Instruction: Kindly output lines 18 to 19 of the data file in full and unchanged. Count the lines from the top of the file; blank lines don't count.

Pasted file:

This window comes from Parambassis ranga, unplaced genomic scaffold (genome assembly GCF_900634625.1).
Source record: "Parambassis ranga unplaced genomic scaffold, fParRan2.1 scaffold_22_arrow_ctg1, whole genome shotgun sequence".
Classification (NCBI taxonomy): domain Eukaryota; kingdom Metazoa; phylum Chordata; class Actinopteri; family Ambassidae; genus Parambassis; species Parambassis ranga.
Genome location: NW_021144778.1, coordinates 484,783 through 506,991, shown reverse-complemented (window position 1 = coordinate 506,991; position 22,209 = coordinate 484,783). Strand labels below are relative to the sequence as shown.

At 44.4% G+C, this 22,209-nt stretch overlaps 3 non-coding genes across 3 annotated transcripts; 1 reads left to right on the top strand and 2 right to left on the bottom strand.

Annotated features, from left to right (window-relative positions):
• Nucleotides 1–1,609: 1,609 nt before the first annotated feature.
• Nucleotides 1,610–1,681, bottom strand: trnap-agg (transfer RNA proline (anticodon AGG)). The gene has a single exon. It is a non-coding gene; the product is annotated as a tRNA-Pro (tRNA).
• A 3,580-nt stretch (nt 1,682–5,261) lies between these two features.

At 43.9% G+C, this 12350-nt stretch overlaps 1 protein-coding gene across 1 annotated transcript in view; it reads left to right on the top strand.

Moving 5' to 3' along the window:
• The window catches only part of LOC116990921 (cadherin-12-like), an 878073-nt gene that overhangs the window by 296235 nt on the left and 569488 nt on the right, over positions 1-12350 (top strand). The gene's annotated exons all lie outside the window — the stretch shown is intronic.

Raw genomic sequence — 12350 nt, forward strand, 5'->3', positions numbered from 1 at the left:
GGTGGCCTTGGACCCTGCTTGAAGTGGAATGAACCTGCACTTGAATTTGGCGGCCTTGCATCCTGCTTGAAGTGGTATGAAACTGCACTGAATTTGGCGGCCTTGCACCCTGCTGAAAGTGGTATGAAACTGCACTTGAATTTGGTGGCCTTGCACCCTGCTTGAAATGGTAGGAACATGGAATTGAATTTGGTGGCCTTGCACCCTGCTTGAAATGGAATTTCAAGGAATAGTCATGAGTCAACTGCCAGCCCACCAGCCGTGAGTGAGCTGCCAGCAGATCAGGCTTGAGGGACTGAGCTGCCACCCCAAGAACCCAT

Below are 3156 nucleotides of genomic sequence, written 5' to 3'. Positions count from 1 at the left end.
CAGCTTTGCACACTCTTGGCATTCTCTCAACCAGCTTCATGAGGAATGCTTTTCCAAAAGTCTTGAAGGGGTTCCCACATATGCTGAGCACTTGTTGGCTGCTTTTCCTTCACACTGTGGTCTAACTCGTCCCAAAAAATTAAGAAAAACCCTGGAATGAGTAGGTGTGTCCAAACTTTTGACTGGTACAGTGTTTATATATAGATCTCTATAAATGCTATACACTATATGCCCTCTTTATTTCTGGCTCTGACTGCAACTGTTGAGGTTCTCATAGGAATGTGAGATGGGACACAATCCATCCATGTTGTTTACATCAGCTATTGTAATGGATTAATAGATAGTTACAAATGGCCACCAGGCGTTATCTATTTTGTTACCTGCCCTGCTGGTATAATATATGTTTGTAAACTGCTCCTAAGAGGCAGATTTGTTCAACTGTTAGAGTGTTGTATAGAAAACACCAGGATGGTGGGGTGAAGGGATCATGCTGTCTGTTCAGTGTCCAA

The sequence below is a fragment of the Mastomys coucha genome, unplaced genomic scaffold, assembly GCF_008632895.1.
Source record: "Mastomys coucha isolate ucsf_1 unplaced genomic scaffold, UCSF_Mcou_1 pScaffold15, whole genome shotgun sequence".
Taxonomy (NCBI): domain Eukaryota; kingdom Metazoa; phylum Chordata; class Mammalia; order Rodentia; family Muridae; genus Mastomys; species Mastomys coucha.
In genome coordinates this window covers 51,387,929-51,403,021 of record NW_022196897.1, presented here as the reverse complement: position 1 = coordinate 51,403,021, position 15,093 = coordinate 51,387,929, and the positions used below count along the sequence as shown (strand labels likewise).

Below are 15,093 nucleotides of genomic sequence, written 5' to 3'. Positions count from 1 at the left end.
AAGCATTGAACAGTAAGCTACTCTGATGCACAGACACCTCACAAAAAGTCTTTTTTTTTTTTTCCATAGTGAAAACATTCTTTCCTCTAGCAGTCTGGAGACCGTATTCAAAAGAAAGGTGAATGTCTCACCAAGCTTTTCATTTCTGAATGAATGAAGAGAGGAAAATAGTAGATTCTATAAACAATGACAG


Source record: "Mastomys coucha isolate ucsf_1 unplaced genomic scaffold, UCSF_Mcou_1 pScaffold15, whole genome shotgun sequence".
Taxonomy (NCBI): domain Eukaryota; kingdom Metazoa; phylum Chordata; class Mammalia; order Rodentia; family Muridae; genus Mastomys; species Mastomys coucha.